torsdag 24 maj 2018

Tales of the crypt #1

Once again, long time since I wrote something here. The horses and riding takes most of my time, but I try to do some work in the workshop every now and then. This time I have two Tales of the crypt to take care of. The one to the left is bought as a partly working restauration object and the one to the right is bought as a fully working players machine and I started with the right machine. The reason for getting this game in to the workshop is that when the owner got it home and started playing it he discovered some audio problem. There was only one call out played, ‘Let’s go chopping’. Whatever hit at the playfield gave the same call out, quite annoying. I started with this problem and it was an easy fix, the flat wire from the CPU was inserted one pin off. Once it was in the right position all sounds worked fine.

Next thing to look in to were the drop targets not resting. These worked properly before the game was transported to me and when opening the game I found the reason. The reset plunger had in some way managed to drop out of the coil. There was no way to get it back in without releasing the coil, so how it managed to find its way out is a mystery. When I went through the drop target assembly I replaced the sleeve with a slightly longer one to prevent it to happen again.
The general condition of the game was quite good but it needed an overhaul with cleaning, new rubbers and all the mechanical assemblies gone through.
One problem I found while test playing the game before disassembly was that the ball sometimes found its way back in to the shooter lane during play. The reason was a broken ball gate and luckily, I found the missing piece in the bottom of the cabinet since this type of gate is more or less impossible to find now days. A couple of spot welds got it back in place again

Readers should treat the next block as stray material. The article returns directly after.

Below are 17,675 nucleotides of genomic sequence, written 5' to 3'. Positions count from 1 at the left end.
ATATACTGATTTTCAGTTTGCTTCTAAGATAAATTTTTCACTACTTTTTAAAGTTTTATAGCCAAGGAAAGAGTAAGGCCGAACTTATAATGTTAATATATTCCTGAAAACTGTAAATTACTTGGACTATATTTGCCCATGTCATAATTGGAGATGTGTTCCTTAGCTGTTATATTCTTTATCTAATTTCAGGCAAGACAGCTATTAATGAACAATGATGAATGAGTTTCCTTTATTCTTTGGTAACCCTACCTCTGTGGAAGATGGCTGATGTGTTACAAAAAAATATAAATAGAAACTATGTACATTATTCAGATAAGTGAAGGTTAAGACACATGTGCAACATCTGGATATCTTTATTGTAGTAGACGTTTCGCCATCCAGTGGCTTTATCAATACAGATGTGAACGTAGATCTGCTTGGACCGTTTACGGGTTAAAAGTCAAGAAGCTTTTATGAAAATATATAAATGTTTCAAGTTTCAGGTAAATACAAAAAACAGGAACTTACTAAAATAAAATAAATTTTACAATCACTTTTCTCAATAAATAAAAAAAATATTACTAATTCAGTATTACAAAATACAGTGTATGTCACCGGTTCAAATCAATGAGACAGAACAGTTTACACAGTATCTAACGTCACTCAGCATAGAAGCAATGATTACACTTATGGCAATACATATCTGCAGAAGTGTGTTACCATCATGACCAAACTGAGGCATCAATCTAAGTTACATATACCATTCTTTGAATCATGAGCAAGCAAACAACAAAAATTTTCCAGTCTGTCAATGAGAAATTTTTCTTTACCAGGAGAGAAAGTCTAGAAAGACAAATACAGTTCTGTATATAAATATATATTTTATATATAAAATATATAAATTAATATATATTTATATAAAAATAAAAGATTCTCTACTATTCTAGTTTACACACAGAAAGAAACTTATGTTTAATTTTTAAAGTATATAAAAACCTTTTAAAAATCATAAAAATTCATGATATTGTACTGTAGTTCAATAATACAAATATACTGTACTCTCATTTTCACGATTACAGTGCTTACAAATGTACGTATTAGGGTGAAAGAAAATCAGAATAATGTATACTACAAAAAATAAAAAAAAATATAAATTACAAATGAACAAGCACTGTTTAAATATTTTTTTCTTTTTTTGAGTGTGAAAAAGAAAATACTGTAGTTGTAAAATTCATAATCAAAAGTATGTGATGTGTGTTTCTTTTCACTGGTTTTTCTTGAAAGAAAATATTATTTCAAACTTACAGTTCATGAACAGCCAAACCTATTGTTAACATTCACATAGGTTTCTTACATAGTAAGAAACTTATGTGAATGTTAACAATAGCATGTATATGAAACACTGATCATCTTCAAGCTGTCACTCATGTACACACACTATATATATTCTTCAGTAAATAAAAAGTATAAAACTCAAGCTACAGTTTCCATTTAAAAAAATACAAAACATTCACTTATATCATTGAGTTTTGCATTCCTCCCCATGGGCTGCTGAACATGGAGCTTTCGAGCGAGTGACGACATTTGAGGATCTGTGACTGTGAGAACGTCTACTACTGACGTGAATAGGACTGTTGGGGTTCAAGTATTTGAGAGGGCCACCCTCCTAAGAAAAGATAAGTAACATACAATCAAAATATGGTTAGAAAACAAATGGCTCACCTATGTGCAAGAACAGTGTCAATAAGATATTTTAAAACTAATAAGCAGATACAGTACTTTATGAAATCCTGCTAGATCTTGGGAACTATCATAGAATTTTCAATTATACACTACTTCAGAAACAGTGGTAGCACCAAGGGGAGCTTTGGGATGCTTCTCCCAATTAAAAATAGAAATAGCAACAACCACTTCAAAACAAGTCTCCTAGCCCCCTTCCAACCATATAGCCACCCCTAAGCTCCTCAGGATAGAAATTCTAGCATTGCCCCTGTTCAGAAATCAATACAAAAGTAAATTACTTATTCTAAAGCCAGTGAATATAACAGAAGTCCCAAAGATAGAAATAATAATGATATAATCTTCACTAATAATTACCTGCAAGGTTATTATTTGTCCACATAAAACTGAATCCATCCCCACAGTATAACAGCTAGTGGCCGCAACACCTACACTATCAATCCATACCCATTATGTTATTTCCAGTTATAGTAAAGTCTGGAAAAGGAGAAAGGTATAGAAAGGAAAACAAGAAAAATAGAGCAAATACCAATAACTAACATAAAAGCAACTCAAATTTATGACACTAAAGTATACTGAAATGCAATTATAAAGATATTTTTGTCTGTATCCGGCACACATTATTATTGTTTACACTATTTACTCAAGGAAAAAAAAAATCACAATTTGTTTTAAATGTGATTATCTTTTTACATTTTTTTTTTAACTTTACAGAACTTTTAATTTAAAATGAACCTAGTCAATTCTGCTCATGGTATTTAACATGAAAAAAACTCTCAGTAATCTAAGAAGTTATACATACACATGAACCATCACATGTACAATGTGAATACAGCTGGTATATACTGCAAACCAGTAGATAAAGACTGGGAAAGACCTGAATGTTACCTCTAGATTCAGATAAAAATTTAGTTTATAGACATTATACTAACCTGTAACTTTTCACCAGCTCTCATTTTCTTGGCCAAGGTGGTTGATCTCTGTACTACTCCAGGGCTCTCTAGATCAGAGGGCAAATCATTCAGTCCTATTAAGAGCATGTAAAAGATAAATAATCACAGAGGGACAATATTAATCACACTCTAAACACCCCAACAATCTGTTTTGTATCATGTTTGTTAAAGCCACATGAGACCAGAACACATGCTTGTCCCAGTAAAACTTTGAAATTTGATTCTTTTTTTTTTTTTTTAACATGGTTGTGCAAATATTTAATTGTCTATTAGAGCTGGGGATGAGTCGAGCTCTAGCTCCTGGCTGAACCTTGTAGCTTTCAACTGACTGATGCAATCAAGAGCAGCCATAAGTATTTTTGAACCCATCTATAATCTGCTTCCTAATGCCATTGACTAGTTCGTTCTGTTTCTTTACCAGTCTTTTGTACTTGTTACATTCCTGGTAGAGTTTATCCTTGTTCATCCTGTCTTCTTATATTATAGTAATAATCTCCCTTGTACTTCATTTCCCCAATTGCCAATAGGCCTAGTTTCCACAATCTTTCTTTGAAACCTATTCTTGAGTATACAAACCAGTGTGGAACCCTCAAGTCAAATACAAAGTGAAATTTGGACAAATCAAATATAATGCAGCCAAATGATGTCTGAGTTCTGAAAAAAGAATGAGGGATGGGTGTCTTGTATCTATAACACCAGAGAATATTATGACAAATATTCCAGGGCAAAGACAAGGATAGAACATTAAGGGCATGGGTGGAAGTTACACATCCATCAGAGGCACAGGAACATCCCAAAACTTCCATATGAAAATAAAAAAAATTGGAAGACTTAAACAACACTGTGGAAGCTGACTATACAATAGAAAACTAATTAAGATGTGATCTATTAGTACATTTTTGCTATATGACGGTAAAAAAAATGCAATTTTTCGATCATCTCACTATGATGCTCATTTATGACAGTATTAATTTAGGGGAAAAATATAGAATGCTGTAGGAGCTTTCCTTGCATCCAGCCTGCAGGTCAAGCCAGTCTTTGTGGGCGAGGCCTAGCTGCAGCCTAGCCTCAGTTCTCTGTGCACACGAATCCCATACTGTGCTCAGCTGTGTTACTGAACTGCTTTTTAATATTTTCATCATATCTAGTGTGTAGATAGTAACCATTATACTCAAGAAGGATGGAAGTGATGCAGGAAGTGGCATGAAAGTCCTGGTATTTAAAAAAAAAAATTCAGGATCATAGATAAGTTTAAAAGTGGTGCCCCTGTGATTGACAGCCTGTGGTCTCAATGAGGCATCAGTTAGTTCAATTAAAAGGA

Another problem I found while playing the game was the ball got stuck in some way in the subway to the upper right VUK. I managed to replicate the problem while having the subway out of the playfield and it was a misaligned switch causing the problem.
So, on to the disassembly of the topside, every bit and piece was removed to get full access for cleaning and polish the playfield, and of course also to clean and polish all the bits and pieces.


Once I had the top side disassembled I flipped the playfield upside down to go through the underside.
All inserts and light panels was cleaned and lamps replaced, there was no budget for replacing the bulbs with led’s, but a few led’s found their way in to the game anyway. Red leds in the bumpers and those bulbs that had rubber condoms at the topside was replaced with led’s, still with the rubber condoms to make it look like ordinary lamps, but brighter. Also the blue inserts at the playfield got blue led’s since it was very hard to see if they was lit with the ordinary bulbs.


All mechanical assemblies at the playfield was disassembled, cleaned, polished and got new coil sleeves. The flippers was rebuilt with new plungers, links, bushings, eos switches, bats and sleeves.